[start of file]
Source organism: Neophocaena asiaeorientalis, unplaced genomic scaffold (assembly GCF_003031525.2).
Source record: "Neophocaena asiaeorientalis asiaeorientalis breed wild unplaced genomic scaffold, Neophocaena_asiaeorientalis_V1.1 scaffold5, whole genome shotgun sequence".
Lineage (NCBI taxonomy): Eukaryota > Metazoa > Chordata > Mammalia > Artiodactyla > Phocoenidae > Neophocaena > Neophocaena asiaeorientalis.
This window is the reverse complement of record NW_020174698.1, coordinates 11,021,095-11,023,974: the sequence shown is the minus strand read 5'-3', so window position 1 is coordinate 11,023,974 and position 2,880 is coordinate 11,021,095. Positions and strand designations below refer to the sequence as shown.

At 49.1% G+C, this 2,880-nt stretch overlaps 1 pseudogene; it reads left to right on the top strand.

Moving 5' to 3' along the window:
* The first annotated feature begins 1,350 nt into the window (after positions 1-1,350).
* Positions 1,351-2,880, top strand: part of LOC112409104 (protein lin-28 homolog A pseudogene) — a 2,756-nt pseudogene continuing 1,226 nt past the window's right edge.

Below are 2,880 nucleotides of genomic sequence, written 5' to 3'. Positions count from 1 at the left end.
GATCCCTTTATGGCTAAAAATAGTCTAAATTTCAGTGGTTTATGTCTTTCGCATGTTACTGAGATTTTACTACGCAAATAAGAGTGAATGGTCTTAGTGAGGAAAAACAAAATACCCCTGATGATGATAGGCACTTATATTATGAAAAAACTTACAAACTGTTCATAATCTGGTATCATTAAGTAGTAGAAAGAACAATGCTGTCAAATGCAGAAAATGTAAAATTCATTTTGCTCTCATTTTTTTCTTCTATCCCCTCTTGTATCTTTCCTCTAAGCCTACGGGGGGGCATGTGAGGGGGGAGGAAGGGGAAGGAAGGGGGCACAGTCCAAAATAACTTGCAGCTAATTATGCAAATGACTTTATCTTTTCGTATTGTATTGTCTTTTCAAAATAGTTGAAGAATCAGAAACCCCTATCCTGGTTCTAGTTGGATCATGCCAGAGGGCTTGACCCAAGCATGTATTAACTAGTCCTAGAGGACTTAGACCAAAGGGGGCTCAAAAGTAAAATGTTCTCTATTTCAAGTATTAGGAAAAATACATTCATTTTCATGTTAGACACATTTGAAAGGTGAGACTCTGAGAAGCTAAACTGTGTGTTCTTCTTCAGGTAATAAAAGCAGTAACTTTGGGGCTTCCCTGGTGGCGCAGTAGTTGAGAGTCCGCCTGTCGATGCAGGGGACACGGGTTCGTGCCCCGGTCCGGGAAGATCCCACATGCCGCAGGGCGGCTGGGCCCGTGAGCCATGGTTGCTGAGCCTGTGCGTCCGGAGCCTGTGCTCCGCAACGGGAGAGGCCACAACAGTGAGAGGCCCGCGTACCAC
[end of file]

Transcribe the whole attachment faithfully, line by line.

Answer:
Source organism: Neophocaena asiaeorientalis, unplaced genomic scaffold (assembly GCF_003031525.2).
Source record: "Neophocaena asiaeorientalis asiaeorientalis breed wild unplaced genomic scaffold, Neophocaena_asiaeorientalis_V1.1 scaffold5, whole genome shotgun sequence".
Lineage (NCBI taxonomy): Eukaryota > Metazoa > Chordata > Mammalia > Artiodactyla > Phocoenidae > Neophocaena > Neophocaena asiaeorientalis.
This window is the reverse complement of record NW_020174698.1, coordinates 11,021,095-11,023,974: the sequence shown is the minus strand read 5'-3', so window position 1 is coordinate 11,023,974 and position 2,880 is coordinate 11,021,095. Positions and strand designations below refer to the sequence as shown.

At 49.1% G+C, this 2,880-nt stretch overlaps 1 pseudogene; it reads left to right on the top strand.

Moving 5' to 3' along the window:
* The first annotated feature begins 1,350 nt into the window (after positions 1-1,350).
* Positions 1,351-2,880, top strand: part of LOC112409104 (protein lin-28 homolog A pseudogene) — a 2,756-nt pseudogene continuing 1,226 nt past the window's right edge.

Below are 2,880 nucleotides of genomic sequence, written 5' to 3'. Positions count from 1 at the left end.
GATCCCTTTATGGCTAAAAATAGTCTAAATTTCAGTGGTTTATGTCTTTCGCATGTTACTGAGATTTTACTACGCAAATAAGAGTGAATGGTCTTAGTGAGGAAAAACAAAATACCCCTGATGATGATAGGCACTTATATTATGAAAAAACTTACAAACTGTTCATAATCTGGTATCATTAAGTAGTAGAAAGAACAATGCTGTCAAATGCAGAAAATGTAAAATTCATTTTGCTCTCATTTTTTTCTTCTATCCCCTCTTGTATCTTTCCTCTAAGCCTACGGGGGGGCATGTGAGGGGGGAGGAAGGGGAAGGAAGGGGGCACAGTCCAAAATAACTTGCAGCTAATTATGCAAATGACTTTATCTTTTCGTATTGTATTGTCTTTTCAAAATAGTTGAAGAATCAGAAACCCCTATCCTGGTTCTAGTTGGATCATGCCAGAGGGCTTGACCCAAGCATGTATTAACTAGTCCTAGAGGACTTAGACCAAAGGGGGCTCAAAAGTAAAATGTTCTCTATTTCAAGTATTAGGAAAAATACATTCATTTTCATGTTAGACACATTTGAAAGGTGAGACTCTGAGAAGCTAAACTGTGTGTTCTTCTTCAGGTAATAAAAGCAGTAACTTTGGGGCTTCCCTGGTGGCGCAGTAGTTGAGAGTCCGCCTGTCGATGCAGGGGACACGGGTTCGTGCCCCGGTCCGGGAAGATCCCACATGCCGCAGGGCGGCTGGGCCCGTGAGCCATGGTTGCTGAGCCTGTGCGTCCGGAGCCTGTGCTCCGCAACGGGAGAGGCCACAACAGTGAGAGGCCCGCGTACCAC